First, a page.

An Archbishop and Sister from Iraq and Syria issued a stark warning to UK Parliamentarians that Christians in the region are still suffering persecution and massive poverty.
At an event in Portcullis House, organised yesterday (5 July) by Aid to the Church in Need (ACN) for the 2022 International Ministerial Conference on Freedom of Religion and Belief, Archbishop Bashar Warda of Erbil, Iraq, and Sister Annie Demerjian of Aleppo, Syria, described the precarious position of Christians in the region.
Archbishop Warda said: “There are still people being persecuted because of their faith and thankfully ACN didn’t accept the political correctness and said, ‘Yes, Christians are being persecuted’.”
The Chaldean Catholic Archbishop went on to thank ACN for the schools the charity has helped build, saying that investment in education for Iraqi Christians has helped fight the genocide undertaken by Daesh (ISIS).
He said: “If our children lose their schools, that’s the genocide, wiping out the past, the present and the future. So we hold to the future. Thank you to ACN for being the voice for the persecuted Christians.”
In response to a question, Archbishop Warda said the Church does not restrict its support only to Christians. “We help anyone who comes to us” he said. He then pointed out that a university scholarship scheme established by Pope Francis, was open to students of all faiths: Muslims and Yazidis as well as Christians.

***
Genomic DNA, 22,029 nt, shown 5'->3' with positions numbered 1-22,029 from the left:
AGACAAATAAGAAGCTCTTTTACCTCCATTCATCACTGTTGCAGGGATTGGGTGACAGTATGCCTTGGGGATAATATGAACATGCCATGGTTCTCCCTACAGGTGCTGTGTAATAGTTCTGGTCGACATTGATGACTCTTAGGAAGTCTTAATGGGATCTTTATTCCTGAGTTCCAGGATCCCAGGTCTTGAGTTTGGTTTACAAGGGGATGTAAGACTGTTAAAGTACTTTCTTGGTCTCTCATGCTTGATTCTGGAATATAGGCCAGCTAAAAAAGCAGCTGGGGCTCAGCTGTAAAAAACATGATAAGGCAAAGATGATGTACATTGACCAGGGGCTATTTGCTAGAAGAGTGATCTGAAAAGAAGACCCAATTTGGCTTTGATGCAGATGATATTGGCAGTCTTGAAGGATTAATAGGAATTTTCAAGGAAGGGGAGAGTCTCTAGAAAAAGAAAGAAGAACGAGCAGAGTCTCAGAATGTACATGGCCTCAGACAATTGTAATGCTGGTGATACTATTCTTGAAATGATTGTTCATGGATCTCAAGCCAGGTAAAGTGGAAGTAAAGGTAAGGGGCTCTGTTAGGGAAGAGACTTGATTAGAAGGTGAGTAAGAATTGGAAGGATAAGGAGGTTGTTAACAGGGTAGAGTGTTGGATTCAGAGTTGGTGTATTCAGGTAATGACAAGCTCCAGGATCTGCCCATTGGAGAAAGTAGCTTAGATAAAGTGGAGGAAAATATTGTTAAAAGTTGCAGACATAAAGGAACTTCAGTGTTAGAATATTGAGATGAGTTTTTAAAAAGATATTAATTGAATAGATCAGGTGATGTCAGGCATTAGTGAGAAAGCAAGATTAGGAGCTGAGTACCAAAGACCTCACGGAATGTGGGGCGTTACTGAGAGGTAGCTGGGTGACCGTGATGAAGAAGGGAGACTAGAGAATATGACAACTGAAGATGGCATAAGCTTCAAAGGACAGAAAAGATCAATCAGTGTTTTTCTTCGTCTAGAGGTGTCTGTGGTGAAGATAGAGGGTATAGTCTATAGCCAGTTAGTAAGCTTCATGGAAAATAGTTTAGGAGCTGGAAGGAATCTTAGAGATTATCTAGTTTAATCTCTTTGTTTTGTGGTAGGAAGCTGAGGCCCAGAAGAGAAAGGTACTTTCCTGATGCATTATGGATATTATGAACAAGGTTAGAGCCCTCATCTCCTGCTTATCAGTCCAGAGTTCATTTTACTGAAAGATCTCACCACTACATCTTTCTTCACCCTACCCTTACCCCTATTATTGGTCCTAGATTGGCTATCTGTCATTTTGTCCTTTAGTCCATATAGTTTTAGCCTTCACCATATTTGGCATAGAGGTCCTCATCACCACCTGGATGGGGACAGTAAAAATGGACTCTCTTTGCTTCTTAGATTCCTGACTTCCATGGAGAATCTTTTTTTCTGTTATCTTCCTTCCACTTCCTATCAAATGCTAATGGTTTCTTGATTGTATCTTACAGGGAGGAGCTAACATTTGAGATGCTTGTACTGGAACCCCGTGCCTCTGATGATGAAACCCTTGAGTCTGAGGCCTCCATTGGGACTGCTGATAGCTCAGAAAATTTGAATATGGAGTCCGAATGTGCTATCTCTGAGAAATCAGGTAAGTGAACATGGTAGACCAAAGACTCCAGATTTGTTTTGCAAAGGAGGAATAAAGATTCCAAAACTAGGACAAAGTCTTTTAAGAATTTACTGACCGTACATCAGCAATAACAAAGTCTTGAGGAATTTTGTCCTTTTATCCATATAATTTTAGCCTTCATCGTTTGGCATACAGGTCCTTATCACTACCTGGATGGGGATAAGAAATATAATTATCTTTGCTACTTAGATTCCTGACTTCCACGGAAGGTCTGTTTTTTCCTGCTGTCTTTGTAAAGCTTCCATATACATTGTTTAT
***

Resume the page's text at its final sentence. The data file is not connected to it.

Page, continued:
Sister Annie, who has ministered to suffering Christians in Syria since the start of the civil war in 2011, said that the faithful are now struggling more than during the war. She said: “Now the situation is worse than during the time of war and as our nuncio Cardinal Zenari said, 90 percent of the population is under the poverty line.
“We are heading for a humanitarian disaster and yet the world is not listening and is not hearing. The media is not hearing about Syria, it is not interested anymore.”
Sister Annie went on to describe a traumatic incident that affected one family. She said: “One day a bomb fell near the house of my brother. After a while, my niece went to see what is happening and was shocked to see a father carrying his daughter without her head. From the shock she couldn’t talk anymore.
She added: “My niece later said to her mum: ‘Mum, will they put an artificial head on like they do for legs and hands?’… For me this is a persecution, when we take the childhood of our children.”
The event in Portcullis House, which is part of the parliamentary estate, was chaired by Dr Lisa Cameron, MP for East Kilbride, Strathaven and Lesmahagow.
Also speaking was Bishop William Kenney, Auxiliary Bishop Emeritus of Birmingham, who placed the persecution of Christians in a wider context of violence.
He said: “Pope Francis thinks World War Three has already happened but it has been happening in lots of different places. There are over 40 major conflict in the world.”
Archbishop Warda yesterday morning spoke at a plenary session of the Ministerial to around 600 delegates on how to promote religious freedom in the face of global challenges, while this morning (6th July) Sister Annie spoke at an event about women and girls.
She said: “Violence against women was, and still is, significant in Syria.”
As part of the Ministerial fringe events, Aid to the Church in Need also co-sponsored an event on Gender-Specific Persecution with Open Doors and joined the Freedom Declared Foundation’s roundtable on the impact of COVID-19 on religious liberty.